Bakker A, Krauss GL, Albert MS, Speck CL, Jones LR, Stark CE, Yassa MA, Bassett SS, Shelton AL, Gallagher M. Reduction of hippocampal hyperactivity improves cognition in amnestic mild cognitive impairment. Neuron. 2012 May 10;74(3):467-74. PubMed.
Busche MA, Konnerth A. Neuronal hyperactivity--A key defect in Alzheimer's disease?. Bioessays. 2015 Jun;37(6):624-32. Epub 2015 Mar 14 PubMed.
Busche MA, Chen X, Henning HA, Reichwald J, Staufenbiel M, Sakmann B, Konnerth A. Critical role of soluble amyloid-β for early hippocampal hyperactivity in a mouse model of Alzheimer's disease. Proc Natl Acad Sci U S A. 2012 May 29;109(22):8740-5. Epub 2012 May 16 PubMed.
Koh MT, Haberman RP, Foti S, McCown TJ, Gallagher M. Treatment strategies targeting excess hippocampal activity benefit aged rats with cognitive impairment. Neuropsychopharmacology. 2010 Mar;35(4):1016-25. PubMed.
O'Brien JL, O'Keefe KM, Laviolette PS, Deluca AN, Blacker D, Dickerson BC, Sperling RA. Longitudinal fMRI in elderly reveals loss of hippocampal activation with clinical decline. Neurology. 2010 Jun 15;74(24):1969-76. PubMed.
Sanchez PE, Zhu L, Verret L, Vossel KA, Orr AG, Cirrito JR, Devidze N, Ho K, Yu GQ, Palop JJ, Mucke L. Levetiracetam suppresses neuronal network dysfunction and reverses synaptic and cognitive deficits in an Alzheimer's disease model. Proc Natl Acad Sci U S A. 2012 Oct 16;109(42):E2895-903. PubMed.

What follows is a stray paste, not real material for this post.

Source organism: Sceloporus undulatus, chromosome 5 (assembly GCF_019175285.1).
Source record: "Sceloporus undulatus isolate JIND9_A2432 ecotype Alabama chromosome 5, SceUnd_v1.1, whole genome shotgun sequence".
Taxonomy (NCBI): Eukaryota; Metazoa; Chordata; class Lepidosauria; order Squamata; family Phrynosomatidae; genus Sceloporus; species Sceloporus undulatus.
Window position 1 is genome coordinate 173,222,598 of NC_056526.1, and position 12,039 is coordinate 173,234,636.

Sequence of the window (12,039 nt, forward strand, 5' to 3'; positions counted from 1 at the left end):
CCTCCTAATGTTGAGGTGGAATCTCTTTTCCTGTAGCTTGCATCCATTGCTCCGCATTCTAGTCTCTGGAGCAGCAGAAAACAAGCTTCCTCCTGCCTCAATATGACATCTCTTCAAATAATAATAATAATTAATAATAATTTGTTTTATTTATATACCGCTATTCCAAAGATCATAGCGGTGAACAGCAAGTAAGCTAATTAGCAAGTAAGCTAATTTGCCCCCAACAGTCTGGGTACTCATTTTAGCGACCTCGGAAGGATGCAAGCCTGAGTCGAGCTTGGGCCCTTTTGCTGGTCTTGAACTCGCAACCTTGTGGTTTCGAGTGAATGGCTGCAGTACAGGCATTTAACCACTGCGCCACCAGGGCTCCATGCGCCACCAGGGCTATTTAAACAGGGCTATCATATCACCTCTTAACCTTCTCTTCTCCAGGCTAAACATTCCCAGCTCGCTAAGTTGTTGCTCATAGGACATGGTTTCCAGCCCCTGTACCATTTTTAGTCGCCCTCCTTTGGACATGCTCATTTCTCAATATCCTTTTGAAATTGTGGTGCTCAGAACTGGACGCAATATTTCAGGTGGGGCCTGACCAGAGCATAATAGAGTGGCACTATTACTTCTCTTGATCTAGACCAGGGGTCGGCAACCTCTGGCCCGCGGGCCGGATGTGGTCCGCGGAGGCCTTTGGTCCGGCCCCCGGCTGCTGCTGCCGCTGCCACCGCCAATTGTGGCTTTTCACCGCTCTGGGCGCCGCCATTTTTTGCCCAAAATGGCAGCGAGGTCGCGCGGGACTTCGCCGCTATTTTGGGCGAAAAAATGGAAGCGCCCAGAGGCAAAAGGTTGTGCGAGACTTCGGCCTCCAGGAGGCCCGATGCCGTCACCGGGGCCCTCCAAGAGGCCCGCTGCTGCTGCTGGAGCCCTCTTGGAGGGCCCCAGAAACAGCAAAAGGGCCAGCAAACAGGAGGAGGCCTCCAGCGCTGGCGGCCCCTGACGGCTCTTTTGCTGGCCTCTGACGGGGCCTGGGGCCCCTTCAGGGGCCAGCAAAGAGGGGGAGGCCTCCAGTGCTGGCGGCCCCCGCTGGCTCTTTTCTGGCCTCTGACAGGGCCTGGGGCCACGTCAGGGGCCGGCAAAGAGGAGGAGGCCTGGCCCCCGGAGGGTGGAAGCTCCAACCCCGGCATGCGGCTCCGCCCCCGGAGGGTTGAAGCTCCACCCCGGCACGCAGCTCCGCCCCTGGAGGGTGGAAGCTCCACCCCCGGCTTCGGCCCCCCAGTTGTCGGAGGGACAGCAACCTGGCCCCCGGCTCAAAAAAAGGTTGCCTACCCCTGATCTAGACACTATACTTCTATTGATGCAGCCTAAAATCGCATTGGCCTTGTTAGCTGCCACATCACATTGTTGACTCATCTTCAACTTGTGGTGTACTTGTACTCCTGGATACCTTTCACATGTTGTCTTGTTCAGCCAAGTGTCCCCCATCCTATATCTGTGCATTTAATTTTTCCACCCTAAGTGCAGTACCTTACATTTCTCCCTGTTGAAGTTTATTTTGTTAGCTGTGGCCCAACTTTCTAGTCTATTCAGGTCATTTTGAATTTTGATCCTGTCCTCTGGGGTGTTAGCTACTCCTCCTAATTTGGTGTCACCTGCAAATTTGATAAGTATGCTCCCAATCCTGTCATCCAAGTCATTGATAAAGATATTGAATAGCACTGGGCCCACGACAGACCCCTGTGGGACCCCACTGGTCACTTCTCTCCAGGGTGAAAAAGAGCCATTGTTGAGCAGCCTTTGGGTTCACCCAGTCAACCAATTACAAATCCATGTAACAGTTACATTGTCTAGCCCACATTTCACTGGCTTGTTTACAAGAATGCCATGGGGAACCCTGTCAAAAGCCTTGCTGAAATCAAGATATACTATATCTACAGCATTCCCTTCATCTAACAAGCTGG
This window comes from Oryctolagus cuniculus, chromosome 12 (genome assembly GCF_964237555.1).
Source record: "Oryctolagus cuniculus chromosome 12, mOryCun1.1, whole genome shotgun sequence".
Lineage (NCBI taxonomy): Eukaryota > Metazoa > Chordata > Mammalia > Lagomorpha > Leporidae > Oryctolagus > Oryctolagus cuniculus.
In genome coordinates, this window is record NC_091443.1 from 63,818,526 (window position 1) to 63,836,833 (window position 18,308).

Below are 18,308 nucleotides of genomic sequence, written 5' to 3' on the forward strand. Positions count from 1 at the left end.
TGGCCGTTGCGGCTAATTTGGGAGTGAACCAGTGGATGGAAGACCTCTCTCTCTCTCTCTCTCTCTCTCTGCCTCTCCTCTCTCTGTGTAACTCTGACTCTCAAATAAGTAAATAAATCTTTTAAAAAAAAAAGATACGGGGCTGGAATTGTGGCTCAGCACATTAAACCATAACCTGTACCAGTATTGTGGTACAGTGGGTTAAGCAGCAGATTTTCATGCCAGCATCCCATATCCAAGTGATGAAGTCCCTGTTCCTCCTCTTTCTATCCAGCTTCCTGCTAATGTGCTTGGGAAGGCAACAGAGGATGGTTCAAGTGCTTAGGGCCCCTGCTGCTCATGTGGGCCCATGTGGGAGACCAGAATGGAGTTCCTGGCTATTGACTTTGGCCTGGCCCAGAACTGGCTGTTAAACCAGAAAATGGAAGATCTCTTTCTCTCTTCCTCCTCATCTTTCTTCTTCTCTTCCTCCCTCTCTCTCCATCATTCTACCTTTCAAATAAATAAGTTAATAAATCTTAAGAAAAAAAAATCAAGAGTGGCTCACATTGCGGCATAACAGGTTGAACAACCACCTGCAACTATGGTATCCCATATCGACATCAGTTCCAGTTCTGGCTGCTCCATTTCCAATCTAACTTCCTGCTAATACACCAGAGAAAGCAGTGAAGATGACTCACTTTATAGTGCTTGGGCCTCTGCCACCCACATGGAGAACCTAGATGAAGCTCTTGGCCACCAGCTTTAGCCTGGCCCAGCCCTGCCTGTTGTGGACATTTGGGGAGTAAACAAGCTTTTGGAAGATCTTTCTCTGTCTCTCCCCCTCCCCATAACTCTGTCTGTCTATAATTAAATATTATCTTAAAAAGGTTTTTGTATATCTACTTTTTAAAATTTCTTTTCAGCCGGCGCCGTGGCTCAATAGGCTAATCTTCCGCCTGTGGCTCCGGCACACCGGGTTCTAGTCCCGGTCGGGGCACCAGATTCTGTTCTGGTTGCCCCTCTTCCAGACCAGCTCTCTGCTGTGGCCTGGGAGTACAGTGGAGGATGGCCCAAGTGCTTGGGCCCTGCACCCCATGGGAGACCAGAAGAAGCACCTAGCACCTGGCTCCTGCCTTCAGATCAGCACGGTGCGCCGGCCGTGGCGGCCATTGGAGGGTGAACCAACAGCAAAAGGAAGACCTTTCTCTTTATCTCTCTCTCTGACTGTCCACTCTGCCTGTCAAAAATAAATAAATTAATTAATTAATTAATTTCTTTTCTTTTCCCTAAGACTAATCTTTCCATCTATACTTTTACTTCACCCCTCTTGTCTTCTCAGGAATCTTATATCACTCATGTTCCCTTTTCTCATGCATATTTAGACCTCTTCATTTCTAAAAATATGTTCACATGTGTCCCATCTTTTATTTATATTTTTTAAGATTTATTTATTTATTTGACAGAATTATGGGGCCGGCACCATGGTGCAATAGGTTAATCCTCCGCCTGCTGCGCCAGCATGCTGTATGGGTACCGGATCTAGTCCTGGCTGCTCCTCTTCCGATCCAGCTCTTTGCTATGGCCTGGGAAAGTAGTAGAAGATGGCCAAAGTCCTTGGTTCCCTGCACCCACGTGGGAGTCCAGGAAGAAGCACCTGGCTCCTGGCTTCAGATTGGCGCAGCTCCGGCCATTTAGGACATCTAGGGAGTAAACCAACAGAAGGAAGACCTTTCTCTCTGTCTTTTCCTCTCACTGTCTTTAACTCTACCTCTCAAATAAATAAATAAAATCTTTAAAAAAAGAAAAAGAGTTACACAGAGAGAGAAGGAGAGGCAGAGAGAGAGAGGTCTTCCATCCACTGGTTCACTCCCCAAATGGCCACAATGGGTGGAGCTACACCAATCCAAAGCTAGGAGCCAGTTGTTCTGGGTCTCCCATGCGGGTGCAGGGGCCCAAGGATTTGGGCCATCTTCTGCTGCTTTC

Šišková Z, Justus D, Kaneko H, Friedrichs D, Henneberg N, Beutel T, Pitsch J, Schoch S, Becker A, von der Kammer H, Remy S. Dendritic structural degeneration is functionally linked to cellular hyperexcitability in a mouse model of Alzheimer's disease. Neuron. 2014 Dec 3;84(5):1023-33. Epub 2014 Nov 13 PubMed.
Vossel KA, Beagle AJ, Rabinovici GD, Shu H, Lee SE, Naasan G, Hegde M, Cornes SB, Henry ML, Nelson AB, Seeley WW, Geschwind MD, Gorno-Tempini ML, Shih T, Kirsch HE, Garcia PA, Miller BL, Mucke L. Seizures and epileptiform activity in the early stages of Alzheimer disease. JAMA Neurol. 2013 Sep 1;70(9):1158-66. PubMed.
Wilson IA, Ikonen S, Gallagher M, Eichenbaum H, Tanila H. Age-associated alterations of hippocampal place cells are subregion specific. J Neurosci. 2005 Jul 20;25(29):6877-86. PubMed.
Yassa MA, Stark SM, Bakker A, Albert MS, Gallagher M, Stark CE. High-resolution structural and functional MRI of hippocampal CA3 and dentate gyrus in patients with amnestic Mild Cognitive Impairment. Neuroimage. 2010 Jul 1;51(3):1242-52. PubMed.
Massachusetts General Hospital
This new study by Dr. Gallagher and colleagues provides valuable data in multiple groups of MCI patients to support the hypothesis that a) abnormalities of neural network function are important contributors to memory deficits in MCI; b) targeting these physiologic/functional abnormalities with specific treatments can ameliorate memory deficits; c) such treatment provides benefits by normalizing hippocampal function. These results, in conjunction with a series of other findings in the field (including Bakker et al.’s prior findings, and those by Lennart Mucke and colleagues), make a strong case for the need for further studies of physiologic neural network-level abnormalities in AD and related disorders, and also for the targeting of these abnormalities for novel approaches to treatment.